Biographical summary Churchman was born in Philadelphia (1) from Catholic parents in 1913. He was educated at Germantown Friends School in the Quaker tradition (2). As a freshman at the University of Pennsylvania he was taught ethics (3) by Thomas Cowan, which kindled his taste for philosophy (4). He went on to obtain a PhD in philosophy (logic) under Edgar A. Singer (5), a notable Pragmatist, who himself had been taught by William James, one of the founders of the American philosophical school of Pragmatism. At one point Churchman learned statistics (6). Exactly why he did so is not entirely clear, but measurement and the proper interpretation of data is part of Pragmatist inquiry. Moreover, under the influence of Taylor’s scientific management, the application of statistics had real practical value, which must have generated an interest in the practically oriented Churchman. Coincidentally, after the attack on Pearl Harbor on December 7, 1941, Churchman volunteered (7) to work in the war effort at Frankford Arsenal (8), also in Philadelphia, where he used his knowledge of statistics to improve inspection procedures. This type of work was known during the war as military operations research. A lot of research took place during the war, including computer development, the development of linear programming and so on, some of which played an important role in his career. After the war several major companies saw the potential of computer-based operations research for a science of management or management science as it has become to be known since then. As a result of his war experience Churchman, together with Ackoff, became very active in its development (9) and co-authored the first textbook on industrial operations research in 1957. He was also among the first to acknowledge the limitations of this type of operations research, especially in terms of implementation (10). This and Edgar Singer’s inquiring system inspired him (11) to draw on his knowledge of Pragmatism (12) and philosophy in general – possibly also influenced by Dewey – to design his dialectical systems approach (14) for better understanding and fixing problematic situations. By the 1960s he had developed a profound sensibility for problématiques (13) as the combined result of character (conscientious), training (Quaker ethics, Pragmatism), work (operations research, management science) and history (World War I, The Great Depression, World War II, technological, industrial and scientific developments, Cold War, ecological movement). It could be argued that his systems approach was impracticable because it was given the form of a set of principles rather than a methodology (Churchman 1968, 1971, 1979). However, these principles remain valid to this day and have found their way in a great many modern management tools and practices and are likely to continue to guide or influence management developments in the future.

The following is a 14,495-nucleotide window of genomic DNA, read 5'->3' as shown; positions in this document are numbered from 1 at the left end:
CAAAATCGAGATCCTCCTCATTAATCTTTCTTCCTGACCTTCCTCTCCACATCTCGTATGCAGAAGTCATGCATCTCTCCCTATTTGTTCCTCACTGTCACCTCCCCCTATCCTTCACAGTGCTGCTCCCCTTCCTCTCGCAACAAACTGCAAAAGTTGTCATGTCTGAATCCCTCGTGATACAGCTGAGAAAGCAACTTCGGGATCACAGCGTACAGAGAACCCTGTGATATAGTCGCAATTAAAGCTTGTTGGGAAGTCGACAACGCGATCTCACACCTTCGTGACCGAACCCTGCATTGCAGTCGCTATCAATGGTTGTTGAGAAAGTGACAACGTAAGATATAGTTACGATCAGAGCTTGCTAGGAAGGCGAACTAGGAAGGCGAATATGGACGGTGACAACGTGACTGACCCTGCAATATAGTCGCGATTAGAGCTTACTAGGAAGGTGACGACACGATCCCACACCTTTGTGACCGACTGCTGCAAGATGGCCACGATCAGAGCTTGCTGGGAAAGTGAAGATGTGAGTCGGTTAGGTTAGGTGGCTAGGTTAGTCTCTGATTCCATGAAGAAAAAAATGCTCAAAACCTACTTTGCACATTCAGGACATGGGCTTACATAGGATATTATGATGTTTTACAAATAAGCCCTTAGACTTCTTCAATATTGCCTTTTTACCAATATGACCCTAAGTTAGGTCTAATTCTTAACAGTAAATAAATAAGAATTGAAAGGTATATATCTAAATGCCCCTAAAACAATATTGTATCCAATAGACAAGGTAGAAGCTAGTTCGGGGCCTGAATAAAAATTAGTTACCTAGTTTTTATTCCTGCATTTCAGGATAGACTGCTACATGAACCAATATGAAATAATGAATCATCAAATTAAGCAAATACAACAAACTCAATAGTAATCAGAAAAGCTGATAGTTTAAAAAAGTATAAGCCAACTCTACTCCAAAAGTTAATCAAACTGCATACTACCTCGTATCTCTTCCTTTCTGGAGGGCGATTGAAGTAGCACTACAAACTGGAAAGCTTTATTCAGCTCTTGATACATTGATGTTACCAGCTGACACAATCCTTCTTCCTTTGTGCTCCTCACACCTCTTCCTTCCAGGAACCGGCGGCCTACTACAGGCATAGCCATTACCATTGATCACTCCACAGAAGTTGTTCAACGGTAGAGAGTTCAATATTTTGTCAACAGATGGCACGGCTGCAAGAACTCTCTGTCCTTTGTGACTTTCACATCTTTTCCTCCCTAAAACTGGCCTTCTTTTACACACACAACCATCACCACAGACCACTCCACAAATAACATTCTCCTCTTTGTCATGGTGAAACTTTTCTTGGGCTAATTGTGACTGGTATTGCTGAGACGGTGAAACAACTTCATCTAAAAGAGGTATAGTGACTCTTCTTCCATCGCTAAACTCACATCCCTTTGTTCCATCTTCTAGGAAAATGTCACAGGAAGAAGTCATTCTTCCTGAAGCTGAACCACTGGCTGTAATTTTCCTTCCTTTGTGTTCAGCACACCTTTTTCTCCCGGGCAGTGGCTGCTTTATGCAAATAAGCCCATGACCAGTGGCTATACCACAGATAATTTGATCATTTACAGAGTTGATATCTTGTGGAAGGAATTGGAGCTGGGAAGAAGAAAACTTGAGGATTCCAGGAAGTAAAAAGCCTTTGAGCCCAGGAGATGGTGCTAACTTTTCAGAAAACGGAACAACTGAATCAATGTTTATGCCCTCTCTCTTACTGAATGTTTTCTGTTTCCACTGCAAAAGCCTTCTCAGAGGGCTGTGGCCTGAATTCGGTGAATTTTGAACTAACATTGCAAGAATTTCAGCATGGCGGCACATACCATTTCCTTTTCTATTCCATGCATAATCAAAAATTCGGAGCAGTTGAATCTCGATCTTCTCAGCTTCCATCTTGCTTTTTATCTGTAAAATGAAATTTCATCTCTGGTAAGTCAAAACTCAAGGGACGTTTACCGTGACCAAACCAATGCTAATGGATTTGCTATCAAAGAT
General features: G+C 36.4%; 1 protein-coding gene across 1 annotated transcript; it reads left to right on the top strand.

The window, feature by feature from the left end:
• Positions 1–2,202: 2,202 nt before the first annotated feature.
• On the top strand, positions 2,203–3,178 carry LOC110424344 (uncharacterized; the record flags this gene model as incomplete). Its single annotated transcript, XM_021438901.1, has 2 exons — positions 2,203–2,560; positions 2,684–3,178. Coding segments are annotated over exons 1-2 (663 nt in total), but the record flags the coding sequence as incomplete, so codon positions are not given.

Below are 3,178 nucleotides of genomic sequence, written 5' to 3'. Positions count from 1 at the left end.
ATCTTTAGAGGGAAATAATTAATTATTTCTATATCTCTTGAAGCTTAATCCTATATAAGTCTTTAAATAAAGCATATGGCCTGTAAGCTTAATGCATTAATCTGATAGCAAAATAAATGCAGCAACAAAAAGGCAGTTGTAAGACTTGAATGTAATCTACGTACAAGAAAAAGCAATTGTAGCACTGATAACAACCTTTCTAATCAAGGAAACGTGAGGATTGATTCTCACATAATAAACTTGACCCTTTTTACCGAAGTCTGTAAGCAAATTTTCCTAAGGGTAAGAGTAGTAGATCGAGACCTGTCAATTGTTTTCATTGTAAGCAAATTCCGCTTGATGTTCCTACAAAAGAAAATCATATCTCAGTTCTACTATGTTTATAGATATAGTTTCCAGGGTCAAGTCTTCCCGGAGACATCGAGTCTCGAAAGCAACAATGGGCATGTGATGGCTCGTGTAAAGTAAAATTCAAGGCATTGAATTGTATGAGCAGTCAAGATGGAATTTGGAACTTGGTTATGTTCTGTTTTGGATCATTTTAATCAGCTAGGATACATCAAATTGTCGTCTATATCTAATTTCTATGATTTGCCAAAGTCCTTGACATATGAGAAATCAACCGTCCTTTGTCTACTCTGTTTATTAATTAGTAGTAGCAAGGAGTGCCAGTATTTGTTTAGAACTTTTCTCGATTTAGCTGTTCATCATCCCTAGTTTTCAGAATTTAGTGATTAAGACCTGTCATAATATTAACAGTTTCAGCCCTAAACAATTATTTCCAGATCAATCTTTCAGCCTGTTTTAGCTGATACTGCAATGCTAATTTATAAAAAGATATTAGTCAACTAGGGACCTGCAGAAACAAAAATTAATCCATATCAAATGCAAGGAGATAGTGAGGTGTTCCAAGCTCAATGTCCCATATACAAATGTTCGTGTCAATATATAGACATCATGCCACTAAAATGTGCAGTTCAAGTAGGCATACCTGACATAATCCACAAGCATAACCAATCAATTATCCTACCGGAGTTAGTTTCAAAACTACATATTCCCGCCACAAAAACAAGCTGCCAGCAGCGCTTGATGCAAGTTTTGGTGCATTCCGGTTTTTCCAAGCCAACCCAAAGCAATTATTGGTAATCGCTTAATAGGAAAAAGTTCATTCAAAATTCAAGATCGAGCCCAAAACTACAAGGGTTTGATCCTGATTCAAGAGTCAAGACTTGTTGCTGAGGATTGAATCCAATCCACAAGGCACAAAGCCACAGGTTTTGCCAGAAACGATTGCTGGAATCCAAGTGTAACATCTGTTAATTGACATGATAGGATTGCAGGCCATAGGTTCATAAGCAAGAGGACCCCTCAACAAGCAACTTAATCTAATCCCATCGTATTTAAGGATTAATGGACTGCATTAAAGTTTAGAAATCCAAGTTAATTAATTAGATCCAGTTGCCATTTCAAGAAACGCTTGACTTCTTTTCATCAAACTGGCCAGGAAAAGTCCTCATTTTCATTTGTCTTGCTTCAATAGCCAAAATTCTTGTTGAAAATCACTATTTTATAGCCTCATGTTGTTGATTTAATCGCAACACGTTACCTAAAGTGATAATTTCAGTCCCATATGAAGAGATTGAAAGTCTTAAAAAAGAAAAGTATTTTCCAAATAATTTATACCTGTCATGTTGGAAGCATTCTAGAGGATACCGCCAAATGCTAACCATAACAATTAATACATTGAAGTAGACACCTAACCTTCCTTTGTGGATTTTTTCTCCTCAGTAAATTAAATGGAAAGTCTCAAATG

Biographical core The core of the concept map is Churchman’s design of the dialectical systems approach. He didn’t do that in one go. It took him three books or what we could call Churchman’s trilogy: The Systems Approach (1968), The Design of Inquiring Systems (1971) and The Systems Approach and Its Enemies (1979). The purpose of the dialectical systems approach is to help understand and thereby possibly fix problematic situations. Churchman had a strongly developed sense of what is problematic in a great deal of situations. Perhaps the systems approach will probably appeal most strongly to those who have also acquired somehow an acute sense of the problematic in situations they have been into during their (working) lives. That’s how it worked for me and that’s how it seems to have worked for Churchman.
Element of the systems approach Some basic elements of Churchman’s systems approach can already be gleaned from this very short biography. I painted them light orange. I will work from the top downwards, starting with: (a) ethics, meaning here some idea that something has to change from “is” to “ought”, the question being what that “ought” ought to be? (b) Pragmatism, meaning that we can apply the question of “how things work?” or “what they do, really?” to all sorts of activities in business and society, raising the ‘effectiveness’ question; (c) inquiring system, meaning here some way of learning about reality, raising all sorts of questions, from the nature of reality to its meaning and what is the best way to learn about that? (d) problematic situations, which is actually a term coined by Dewey, means situations with ill-defined or ill-structured problems in them. Another way of saying this is that all problems in business and society have context, but before we can get to that we have to know which problems we are talking about. The requires an open-minded type of inquiry; (e) measurement, in the present context, is especially about the question how we can know that something works or doesn’t work, so what should we measure in order to know whether a particular intervention moves us in the direction of a less problematic situation? (f) dialectical value: the measurement question or the measurement results can form the start of a debate about facts or the best approximation of facts. Such a debate is best carried out by the key role players in a problematic situation, each having their own perspective on how their interests may be affected; (g) computers and models: when we try to improve a problematic situation, we use mental models of the way in which things hang together, to know which lever we have to pull. Sometimes these models are best implemented in a computer, because they are too complicated for the human mind. On the other hand, computer models tend to ignore many aspects that human minds are more capable of handling. It is the task of the planner to come up with the best possible model. The role of the planner can be fulfilled by an actual expert of some kind or – at least during part of the dialectics – by anybody involved in the problematic situation; (h) implementation can be quite a problem. Decision-makers may not at all like the wonderful plans designed by the planners. Or, in other terms: the model of the situation used by decision-makers can be quite different from the model of the planner. Note that the remark I just made about the role of the planner also applies to the role of the decision-maker; (i) management to Churchman is a very broad term: we manage our lives, executives manage businesses, professors manage their department, boards manage schools, a government manages a country, international politics manages the world. Management is about decision-making, especially about problematic situations when things go seriously wrong or threaten to do so relatively soon.